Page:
Venezuela’s Chavez Says Pat Robertson Expresses Wishes of U.S. Elite

Chavez said that Pat Robertson's call for his assassination were the expression of a frustrated U.S. elite. He also said that if something were to happen to him the Bolivarian Revolution would continue. Meanwhile, Venezuela suspended the issuing of new permits to foreign preachers.

Caracas, Venezuela, August 27, 2005—Venezuela’s President Chavez, in his first extended response to Reverend Pat Robertson’s call for Chavez’s assassination, said that Robertson expresses “the desire of the elite that governs the U.S.” Chavez added that this was nothing new because there is plenty of evidence that the U.S. supported plots for his assassination.

Chavez made the remarks during a ceremony in which the government paid its debt of back pay and retirement benefits to university employees that had accumulated during the years 1999 to 2001.

Early in the week ultra-conservative televangelist Reverend Pat Robertson had said, “I don’t know about this doctrine of assassination, but if he [Chavez] thinks we’re trying to assassinate him, I think that we really ought to go ahead and do it.” After his remarks caused outrage among members of the U.S. Congress and religious leaders, Robertson first denied having made the remark and then admitted to it and apologized, saying it was an expression of frustration about Chavez.

According to Chavez, the dominant political and economic classes of the U.S. are “entering a phase of desperation now, at the beginning of the 21st century,” which is why they are interested in resorting to acts such as assassination. Chavez also mentioned that the Fox New Channel had presented a former CIA agent, who said, “one must put an end to Chavez before he puts an end to us.”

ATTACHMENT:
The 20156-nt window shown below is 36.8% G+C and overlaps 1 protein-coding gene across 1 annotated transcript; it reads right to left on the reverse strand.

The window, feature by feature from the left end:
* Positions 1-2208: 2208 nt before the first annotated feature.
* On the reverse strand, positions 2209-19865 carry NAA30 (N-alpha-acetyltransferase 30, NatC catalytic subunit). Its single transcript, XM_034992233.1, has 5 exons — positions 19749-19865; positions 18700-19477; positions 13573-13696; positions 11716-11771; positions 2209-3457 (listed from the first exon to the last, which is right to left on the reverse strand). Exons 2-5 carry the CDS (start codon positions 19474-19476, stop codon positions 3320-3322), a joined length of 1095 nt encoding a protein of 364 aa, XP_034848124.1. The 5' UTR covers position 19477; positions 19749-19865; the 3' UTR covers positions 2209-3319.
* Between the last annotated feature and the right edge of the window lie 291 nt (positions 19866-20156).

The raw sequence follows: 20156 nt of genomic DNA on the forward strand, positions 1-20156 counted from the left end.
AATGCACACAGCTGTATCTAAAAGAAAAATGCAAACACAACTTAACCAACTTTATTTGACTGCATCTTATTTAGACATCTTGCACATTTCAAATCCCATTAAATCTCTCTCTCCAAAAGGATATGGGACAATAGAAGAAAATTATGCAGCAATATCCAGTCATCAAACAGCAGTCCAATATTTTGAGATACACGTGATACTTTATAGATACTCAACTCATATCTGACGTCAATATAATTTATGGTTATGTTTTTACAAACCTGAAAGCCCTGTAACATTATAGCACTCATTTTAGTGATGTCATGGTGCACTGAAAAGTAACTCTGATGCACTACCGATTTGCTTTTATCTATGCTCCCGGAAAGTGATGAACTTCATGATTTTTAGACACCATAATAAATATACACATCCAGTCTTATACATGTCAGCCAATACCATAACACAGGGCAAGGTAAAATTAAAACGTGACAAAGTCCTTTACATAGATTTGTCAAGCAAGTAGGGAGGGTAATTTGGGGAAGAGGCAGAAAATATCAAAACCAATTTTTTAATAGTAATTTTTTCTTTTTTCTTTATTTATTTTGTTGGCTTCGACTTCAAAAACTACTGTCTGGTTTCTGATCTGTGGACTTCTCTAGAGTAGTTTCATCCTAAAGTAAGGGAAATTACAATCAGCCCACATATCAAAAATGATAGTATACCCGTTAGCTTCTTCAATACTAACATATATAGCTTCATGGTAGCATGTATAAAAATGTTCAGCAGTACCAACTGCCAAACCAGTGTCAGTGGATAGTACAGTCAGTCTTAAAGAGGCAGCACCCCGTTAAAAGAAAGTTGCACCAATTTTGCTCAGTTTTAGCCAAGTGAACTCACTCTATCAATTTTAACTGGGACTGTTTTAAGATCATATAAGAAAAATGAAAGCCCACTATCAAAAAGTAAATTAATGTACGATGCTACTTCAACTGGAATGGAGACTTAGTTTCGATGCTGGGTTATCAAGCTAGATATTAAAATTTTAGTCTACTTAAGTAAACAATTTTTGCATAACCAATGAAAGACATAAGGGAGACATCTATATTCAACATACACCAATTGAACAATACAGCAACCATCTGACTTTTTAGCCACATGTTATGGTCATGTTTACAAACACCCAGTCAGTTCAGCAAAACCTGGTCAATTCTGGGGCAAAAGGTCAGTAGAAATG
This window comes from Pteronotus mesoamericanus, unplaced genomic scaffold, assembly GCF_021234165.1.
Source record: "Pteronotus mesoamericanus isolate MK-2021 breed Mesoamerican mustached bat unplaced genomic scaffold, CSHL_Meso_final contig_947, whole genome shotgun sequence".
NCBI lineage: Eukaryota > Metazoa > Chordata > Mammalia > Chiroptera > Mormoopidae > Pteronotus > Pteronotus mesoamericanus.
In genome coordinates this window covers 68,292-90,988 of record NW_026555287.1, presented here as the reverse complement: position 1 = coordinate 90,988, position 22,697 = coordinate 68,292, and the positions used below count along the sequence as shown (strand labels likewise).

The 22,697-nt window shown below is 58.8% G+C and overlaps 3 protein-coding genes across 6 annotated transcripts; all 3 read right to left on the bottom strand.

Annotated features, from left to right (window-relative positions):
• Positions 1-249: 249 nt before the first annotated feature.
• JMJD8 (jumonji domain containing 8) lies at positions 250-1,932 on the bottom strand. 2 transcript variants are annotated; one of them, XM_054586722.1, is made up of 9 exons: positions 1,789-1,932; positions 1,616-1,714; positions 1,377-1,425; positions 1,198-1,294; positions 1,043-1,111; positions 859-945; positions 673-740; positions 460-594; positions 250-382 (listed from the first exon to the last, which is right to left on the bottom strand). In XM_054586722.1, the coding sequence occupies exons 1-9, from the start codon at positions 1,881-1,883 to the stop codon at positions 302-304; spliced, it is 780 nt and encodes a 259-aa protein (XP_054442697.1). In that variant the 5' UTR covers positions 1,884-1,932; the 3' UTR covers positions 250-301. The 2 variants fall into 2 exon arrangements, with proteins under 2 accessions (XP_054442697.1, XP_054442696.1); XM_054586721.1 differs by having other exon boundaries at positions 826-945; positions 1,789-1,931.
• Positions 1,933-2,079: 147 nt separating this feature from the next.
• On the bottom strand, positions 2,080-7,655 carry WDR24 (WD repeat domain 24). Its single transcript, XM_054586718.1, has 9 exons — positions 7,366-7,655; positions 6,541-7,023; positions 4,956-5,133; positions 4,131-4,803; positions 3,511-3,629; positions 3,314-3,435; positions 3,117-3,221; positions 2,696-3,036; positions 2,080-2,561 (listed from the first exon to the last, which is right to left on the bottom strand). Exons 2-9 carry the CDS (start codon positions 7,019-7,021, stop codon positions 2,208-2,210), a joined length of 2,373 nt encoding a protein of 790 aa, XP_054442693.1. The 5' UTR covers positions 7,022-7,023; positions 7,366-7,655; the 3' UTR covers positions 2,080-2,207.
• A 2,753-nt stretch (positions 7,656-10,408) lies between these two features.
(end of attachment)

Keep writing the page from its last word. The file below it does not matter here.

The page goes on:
With regard to the U.S. government’s official response to Pat Robertson, Chavez said, that the U.S. “has not taken any action. What would happen here in Venezuela if someone gets on television asking my government to assassinate the president of the U.S.?”

The only official reactions from the Bush administration have come from State Department spokesperson Sean McCormack, who called Pat Robertson’s remarks “inappropriate” and Defense Secretary Donald Rumsfeld, who said that Robertson’s remarks were those of a “private citizen” and that political assassinations are not something that the Defense Department does.

“This process will not be turned back. Everyone here knows what they have to do; they will not have to do anything else other than to continue moving the Bolivarian Revolution forward.” He went on to say that if the U.S. were to break the rules, then Venezuelans “will not be obliged to follow the rules of the game; they will have to break them too.”

Venezuela Suspends Permits for Foreign Preachers

Venezuela’s head of the Justice and Interior Ministry’s religious affairs unit, Carlos Gonzalez, announced yesterday that Venezuela would suspend the authorization of permits for foreign preachers while the government reviews and tightens existing regulations on preachers already in Venezuela.

According to Gonzalez, his department had been considering this move for a while, but Pat Robertson’s declarations “have made us speed things up.”